Lockyer will earn his honorary doctorate during the NIU Graduate School commencement ceremony scheduled for 6:30 p.m. Friday, May 8, at the NIU Convocation Center.

Read more

Tip of the Week: Cybersecurity

The last line of defense is you

Hackers don't always use sophisticated methods to fish for information from your computer. Beware of phishing emails, suspicious attachments and links from unknown sources. Photo: Stomchak

I spent the last week at the DOE Cyber Security Training Conference, where many presentations from both national lab and federal employees focused on ways to combat cyber threats and operate securely. Attackers are becoming increasingly sophisticated in the methods they use to break into computers and misappropriate data. However, even the most technically advanced attackers continue to rely on the simplest of vulnerabilities: careless actions by computer users.

Fermilab users have a good track record in sidestepping many standard Internet perils. But it is still appropriate to repeat oft-given advice since even a single careless action can compromise most of our sophisticated defenses. So even if you have heard this before, remember:

Don't trust email.
You can never be sure an email is coming from the person your email client shows as the sender. It is trivial to insert a fictitious or forged sender address. And since most of Fermilab's organization charts are public, it is easy for an attacker to determine which email addresses a particular individual would trust and tailor a phishing email accordingly. Be suspicious.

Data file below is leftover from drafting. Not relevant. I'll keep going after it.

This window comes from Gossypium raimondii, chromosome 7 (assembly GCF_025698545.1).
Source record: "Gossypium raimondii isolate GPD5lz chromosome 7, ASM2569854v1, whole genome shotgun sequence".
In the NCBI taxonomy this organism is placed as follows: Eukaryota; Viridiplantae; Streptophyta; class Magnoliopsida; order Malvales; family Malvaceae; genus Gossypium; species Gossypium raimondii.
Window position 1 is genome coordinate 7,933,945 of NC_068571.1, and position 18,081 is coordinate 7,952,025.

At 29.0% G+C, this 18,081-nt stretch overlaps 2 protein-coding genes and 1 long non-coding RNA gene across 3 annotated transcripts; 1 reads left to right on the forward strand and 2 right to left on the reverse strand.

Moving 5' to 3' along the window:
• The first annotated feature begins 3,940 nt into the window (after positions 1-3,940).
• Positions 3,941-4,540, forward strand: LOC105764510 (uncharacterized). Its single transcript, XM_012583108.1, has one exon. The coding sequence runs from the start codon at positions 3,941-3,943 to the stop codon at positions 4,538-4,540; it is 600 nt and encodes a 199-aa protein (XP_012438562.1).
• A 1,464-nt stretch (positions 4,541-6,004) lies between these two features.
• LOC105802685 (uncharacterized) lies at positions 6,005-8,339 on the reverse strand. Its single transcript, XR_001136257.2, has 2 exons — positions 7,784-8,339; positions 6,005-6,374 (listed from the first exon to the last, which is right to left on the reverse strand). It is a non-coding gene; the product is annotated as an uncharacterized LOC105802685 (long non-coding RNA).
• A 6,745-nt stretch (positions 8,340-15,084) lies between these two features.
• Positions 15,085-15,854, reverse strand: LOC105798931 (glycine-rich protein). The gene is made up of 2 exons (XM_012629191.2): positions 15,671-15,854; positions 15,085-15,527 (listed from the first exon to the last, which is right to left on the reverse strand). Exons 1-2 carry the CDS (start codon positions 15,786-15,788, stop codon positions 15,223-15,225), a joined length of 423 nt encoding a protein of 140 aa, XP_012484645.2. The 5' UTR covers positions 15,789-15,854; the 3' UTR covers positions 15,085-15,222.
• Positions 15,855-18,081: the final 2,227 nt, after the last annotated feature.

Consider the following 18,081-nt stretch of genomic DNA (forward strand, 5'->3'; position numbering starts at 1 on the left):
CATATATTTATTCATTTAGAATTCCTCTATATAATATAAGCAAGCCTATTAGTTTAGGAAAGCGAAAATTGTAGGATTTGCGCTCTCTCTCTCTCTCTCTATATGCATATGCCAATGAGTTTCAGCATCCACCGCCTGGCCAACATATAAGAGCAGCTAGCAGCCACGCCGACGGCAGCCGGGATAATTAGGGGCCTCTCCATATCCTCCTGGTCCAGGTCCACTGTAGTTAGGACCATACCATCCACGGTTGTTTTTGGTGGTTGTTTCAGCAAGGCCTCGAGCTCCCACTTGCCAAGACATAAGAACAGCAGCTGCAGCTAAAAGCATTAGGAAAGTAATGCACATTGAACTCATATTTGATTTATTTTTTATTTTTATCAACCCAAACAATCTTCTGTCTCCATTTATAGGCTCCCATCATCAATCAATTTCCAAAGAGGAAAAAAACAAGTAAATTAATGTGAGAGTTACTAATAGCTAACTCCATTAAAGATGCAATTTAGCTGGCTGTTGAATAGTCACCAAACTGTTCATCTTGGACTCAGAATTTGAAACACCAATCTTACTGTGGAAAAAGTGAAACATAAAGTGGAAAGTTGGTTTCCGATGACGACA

Don't click on links.
Since you can't trust where the email comes from, you should be extremely reluctant to click on a link in email since it might be specifically designed to infect your computer. Very occasionally we need to send links that are legitimate lab business, but this is unusual, and we try to warn lab users in advance when this occurs.

Don't open email attachments.
Even worse than links embedded in an email message are attachments. Try to post documents for review on some file-sharing service like FermiPoint instead of emailing files as attachments. And be wary of clicking on attachments unless you have some assurance that they are legitimate.

Use care when Web browsing.
Every link on a website may pose a danger. Be judicious in your surfing, especially when using any Web forms that ask you to input personal data.

Do not give up your passwords.
We all get regular spam messages telling us we must log on to correct some deficiency or take some action. These are attempts to get you to reveal a username-password combination. Never type your password into anything other than the recognizable lab services (FermiMail or Workday, for example) that you use regularly.

Be cautious about giving information over the phone.
There is no legitimate reason for a person to call you to verify your name, job title or email address. At best, this is some salesperson trying to create a contact list. But such social engineering is also a favorite tool of attackers gathering information that can be used to craft targeted spam or extract passwords.

Please continue to report any suspicious attempts to, which will allow us to block the sites from which attacks originate and protect other individuals who might not be as careful as you.

Irwin Gaines

In the News

Fermilab's bison herd grows

From Kane County Chronicle, April 30, 2015

Fermi National Accelerator Laboratory's newest addition to its bison herd was staying close to its mother Wednesday afternoon.

The bison calf was born Saturday morning, but Cleo Garcia, senior groundskeeper at Fermilab, hopes it won't be the last one born this spring.

Read more